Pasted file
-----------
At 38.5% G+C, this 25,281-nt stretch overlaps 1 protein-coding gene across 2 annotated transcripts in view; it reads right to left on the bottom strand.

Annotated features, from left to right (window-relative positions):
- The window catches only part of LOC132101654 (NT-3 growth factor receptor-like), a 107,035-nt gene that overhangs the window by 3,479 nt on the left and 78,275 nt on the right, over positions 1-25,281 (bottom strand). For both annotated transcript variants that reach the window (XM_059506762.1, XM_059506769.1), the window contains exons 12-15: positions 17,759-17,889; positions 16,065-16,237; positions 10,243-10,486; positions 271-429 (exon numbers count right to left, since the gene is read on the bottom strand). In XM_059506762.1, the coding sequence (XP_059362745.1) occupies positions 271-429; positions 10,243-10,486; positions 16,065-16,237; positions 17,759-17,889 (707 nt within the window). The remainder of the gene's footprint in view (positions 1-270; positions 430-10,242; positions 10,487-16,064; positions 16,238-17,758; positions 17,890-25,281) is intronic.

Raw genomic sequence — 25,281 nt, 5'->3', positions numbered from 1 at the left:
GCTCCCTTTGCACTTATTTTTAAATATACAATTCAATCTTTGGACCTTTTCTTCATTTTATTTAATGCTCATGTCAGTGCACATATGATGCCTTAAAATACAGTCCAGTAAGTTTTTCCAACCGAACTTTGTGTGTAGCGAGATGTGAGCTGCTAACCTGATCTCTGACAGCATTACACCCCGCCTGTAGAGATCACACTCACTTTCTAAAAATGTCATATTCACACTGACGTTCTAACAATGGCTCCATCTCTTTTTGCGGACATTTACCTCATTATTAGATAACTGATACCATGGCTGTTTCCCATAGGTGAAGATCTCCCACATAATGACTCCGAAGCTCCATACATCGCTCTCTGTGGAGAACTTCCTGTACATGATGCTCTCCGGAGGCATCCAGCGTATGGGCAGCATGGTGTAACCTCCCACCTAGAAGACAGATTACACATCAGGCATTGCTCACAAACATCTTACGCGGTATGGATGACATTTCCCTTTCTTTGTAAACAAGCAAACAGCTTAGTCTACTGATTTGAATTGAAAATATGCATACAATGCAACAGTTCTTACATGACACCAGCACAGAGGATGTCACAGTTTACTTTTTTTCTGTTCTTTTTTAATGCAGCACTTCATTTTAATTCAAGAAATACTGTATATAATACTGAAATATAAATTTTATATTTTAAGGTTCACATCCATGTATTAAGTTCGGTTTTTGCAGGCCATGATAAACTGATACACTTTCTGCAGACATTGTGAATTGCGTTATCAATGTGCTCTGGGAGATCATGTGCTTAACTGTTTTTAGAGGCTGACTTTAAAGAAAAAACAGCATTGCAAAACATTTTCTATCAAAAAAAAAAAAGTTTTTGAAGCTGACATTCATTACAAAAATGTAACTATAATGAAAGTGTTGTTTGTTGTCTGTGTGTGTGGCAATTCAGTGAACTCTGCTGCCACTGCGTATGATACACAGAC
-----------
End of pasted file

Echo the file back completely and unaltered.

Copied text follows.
At 38.5% G+C, this 25,281-nt stretch overlaps 1 protein-coding gene across 2 annotated transcripts in view; it reads right to left on the bottom strand.

Annotated features, from left to right (window-relative positions):
- The window catches only part of LOC132101654 (NT-3 growth factor receptor-like), a 107,035-nt gene that overhangs the window by 3,479 nt on the left and 78,275 nt on the right, over positions 1-25,281 (bottom strand). For both annotated transcript variants that reach the window (XM_059506762.1, XM_059506769.1), the window contains exons 12-15: positions 17,759-17,889; positions 16,065-16,237; positions 10,243-10,486; positions 271-429 (exon numbers count right to left, since the gene is read on the bottom strand). In XM_059506762.1, the coding sequence (XP_059362745.1) occupies positions 271-429; positions 10,243-10,486; positions 16,065-16,237; positions 17,759-17,889 (707 nt within the window). The remainder of the gene's footprint in view (positions 1-270; positions 430-10,242; positions 10,487-16,064; positions 16,238-17,758; positions 17,890-25,281) is intronic.

Raw genomic sequence — 25,281 nt, 5'->3', positions numbered from 1 at the left:
GCTCCCTTTGCACTTATTTTTAAATATACAATTCAATCTTTGGACCTTTTCTTCATTTTATTTAATGCTCATGTCAGTGCACATATGATGCCTTAAAATACAGTCCAGTAAGTTTTTCCAACCGAACTTTGTGTGTAGCGAGATGTGAGCTGCTAACCTGATCTCTGACAGCATTACACCCCGCCTGTAGAGATCACACTCACTTTCTAAAAATGTCATATTCACACTGACGTTCTAACAATGGCTCCATCTCTTTTTGCGGACATTTACCTCATTATTAGATAACTGATACCATGGCTGTTTCCCATAGGTGAAGATCTCCCACATAATGACTCCGAAGCTCCATACATCGCTCTCTGTGGAGAACTTCCTGTACATGATGCTCTCCGGAGGCATCCAGCGTATGGGCAGCATGGTGTAACCTCCCACCTAGAAGACAGATTACACATCAGGCATTGCTCACAAACATCTTACGCGGTATGGATGACATTTCCCTTTCTTTGTAAACAAGCAAACAGCTTAGTCTACTGATTTGAATTGAAAATATGCATACAATGCAACAGTTCTTACATGACACCAGCACAGAGGATGTCACAGTTTACTTTTTTTCTGTTCTTTTTTAATGCAGCACTTCATTTTAATTCAAGAAATACTGTATATAATACTGAAATATAAATTTTATATTTTAAGGTTCACATCCATGTATTAAGTTCGGTTTTTGCAGGCCATGATAAACTGATACACTTTCTGCAGACATTGTGAATTGCGTTATCAATGTGCTCTGGGAGATCATGTGCTTAACTGTTTTTAGAGGCTGACTTTAAAGAAAAAACAGCATTGCAAAACATTTTCTATCAAAAAAAAAAAAGTTTTTGAAGCTGACATTCATTACAAAAATGTAACTATAATGAAAGTGTTGTTTGTTGTCTGTGTGTGTGGCAATTCAGTGAACTCTGCTGCCACTGCGTATGATACACAGAC